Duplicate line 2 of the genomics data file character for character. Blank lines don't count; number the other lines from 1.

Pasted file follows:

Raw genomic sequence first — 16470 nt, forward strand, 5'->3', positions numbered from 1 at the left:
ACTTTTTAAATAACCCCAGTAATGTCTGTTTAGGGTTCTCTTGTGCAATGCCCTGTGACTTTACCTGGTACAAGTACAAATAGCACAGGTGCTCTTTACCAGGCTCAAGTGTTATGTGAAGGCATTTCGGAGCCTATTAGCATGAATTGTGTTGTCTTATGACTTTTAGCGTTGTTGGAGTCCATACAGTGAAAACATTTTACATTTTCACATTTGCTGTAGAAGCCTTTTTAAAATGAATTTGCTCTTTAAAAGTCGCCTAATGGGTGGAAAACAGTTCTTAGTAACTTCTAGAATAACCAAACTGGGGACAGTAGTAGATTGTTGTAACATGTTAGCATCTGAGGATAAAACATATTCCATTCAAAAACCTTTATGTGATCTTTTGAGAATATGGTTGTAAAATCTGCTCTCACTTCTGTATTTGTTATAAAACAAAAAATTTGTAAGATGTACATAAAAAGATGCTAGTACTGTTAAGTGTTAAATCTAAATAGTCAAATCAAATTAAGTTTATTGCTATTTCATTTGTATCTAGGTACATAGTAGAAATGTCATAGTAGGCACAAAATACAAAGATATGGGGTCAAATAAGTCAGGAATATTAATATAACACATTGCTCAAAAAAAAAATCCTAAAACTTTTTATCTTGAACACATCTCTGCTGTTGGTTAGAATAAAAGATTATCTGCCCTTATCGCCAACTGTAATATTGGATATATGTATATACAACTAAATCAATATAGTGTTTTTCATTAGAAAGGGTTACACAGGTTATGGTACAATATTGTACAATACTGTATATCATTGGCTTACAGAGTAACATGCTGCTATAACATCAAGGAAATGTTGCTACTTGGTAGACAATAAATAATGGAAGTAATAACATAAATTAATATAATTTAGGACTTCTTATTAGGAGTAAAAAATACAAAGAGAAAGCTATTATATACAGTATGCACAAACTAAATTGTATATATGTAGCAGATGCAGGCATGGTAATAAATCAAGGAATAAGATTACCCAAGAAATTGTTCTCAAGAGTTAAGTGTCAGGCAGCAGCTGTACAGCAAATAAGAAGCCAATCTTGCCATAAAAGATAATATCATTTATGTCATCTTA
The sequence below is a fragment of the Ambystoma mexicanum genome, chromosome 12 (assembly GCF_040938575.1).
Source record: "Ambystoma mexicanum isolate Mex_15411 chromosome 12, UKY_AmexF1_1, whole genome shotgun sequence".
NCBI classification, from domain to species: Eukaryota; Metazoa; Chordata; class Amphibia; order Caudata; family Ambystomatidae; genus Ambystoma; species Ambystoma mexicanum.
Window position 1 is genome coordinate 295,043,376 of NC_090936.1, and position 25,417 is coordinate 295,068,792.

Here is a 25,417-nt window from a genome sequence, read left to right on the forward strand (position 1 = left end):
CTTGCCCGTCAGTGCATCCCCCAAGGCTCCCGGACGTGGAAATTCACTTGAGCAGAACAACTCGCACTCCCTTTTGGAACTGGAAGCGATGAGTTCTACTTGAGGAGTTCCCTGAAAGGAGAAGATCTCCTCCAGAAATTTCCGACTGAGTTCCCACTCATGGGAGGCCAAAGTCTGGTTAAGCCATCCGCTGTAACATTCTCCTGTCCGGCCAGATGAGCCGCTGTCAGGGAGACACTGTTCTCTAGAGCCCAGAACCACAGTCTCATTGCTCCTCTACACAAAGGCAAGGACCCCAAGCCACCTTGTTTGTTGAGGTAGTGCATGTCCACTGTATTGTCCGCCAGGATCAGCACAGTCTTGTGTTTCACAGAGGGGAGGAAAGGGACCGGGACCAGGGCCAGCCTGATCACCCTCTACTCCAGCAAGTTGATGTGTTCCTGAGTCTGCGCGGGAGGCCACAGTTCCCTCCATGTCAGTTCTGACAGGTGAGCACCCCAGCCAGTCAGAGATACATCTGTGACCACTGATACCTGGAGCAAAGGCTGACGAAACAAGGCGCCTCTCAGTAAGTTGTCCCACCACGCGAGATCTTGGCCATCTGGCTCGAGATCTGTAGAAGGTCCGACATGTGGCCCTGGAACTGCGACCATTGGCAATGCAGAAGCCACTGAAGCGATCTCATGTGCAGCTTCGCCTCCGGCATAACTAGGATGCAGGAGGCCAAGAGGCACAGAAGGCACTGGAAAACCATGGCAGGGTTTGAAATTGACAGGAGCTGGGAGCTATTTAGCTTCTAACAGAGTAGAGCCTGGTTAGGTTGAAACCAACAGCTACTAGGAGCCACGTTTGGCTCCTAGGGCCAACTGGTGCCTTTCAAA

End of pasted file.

ACTTTTTAAATAACCCCAGTAATGTCTGTTTAGGGTTCTCTTGTGCAATGCCCTGTGACTTTACCTGGTACAAGTACAAATAGCACAGGTGCTCTTTACCAGGCTCAAGTGTTATGTGAAGGCATTTCGGAGCCTATTAGCATGAATTGTGTTGTCTTATGACTTTTAGCGTTGTTGGAGTCCATACAGTGAAAACATTTTACATTTTCACATTTGCTGTAGAAGCCTTTTTAAAATGAATTTGCTCTTTAAAAGTCGCCTAATGGGTGGAAAACAGTTCTTAGTAACTTCTAGAATAACCAAACTGGGGACAGTAGTAGATTGTTGTAACATGTTAGCATCTGAGGATAAAACATATTCCATTCAAAAACCTTTATGTGATCTTTTGAGAATATGGTTGTAAAATCTGCTCTCACTTCTGTATTTGTTATAAAACAAAAAATTTGTAAGATGTACATAAAAAGATGCTAGTACTGTTAAGTGTTAAATCTAAATAGTCAAATCAAATTAAGTTTATTGCTATTTCATTTGTATCTAGGTACATAGTAGAAATGTCATAGTAGGCACAAAATACAAAGATATGGGGTCAAATAAGTCAGGAATATTAATATAACACATTGCTCAAAAAAAAAATCCTAAAACTTTTTATCTTGAACACATCTCTGCTGTTGGTTAGAATAAAAGATTATCTGCCCTTATCGCCAACTGTAATATTGGATATATGTATATACAACTAAATCAATATAGTGTTTTTCATTAGAAAGGGTTACACAGGTTATGGTACAATATTGTACAATACTGTATATCATTGGCTTACAGAGTAACATGCTGCTATAACATCAAGGAAATGTTGCTACTTGGTAGACAATAAATAATGGAAGTAATAACATAAATTAATATAATTTAGGACTTCTTATTAGGAGTAAAAAATACAAAGAGAAAGCTATTATATACAGTATGCACAAACTAAATTGTATATATGTAGCAGATGCAGGCATGGTAATAAATCAAGGAATAAGATTACCCAAGAAATTGTTCTCAAGAGTTAAGTGTCAGGCAGCAGCTGTACAGCAAATAAGAAGCCAATCTTGCCATAAAAGATAATATCATTTATGTCATCTTA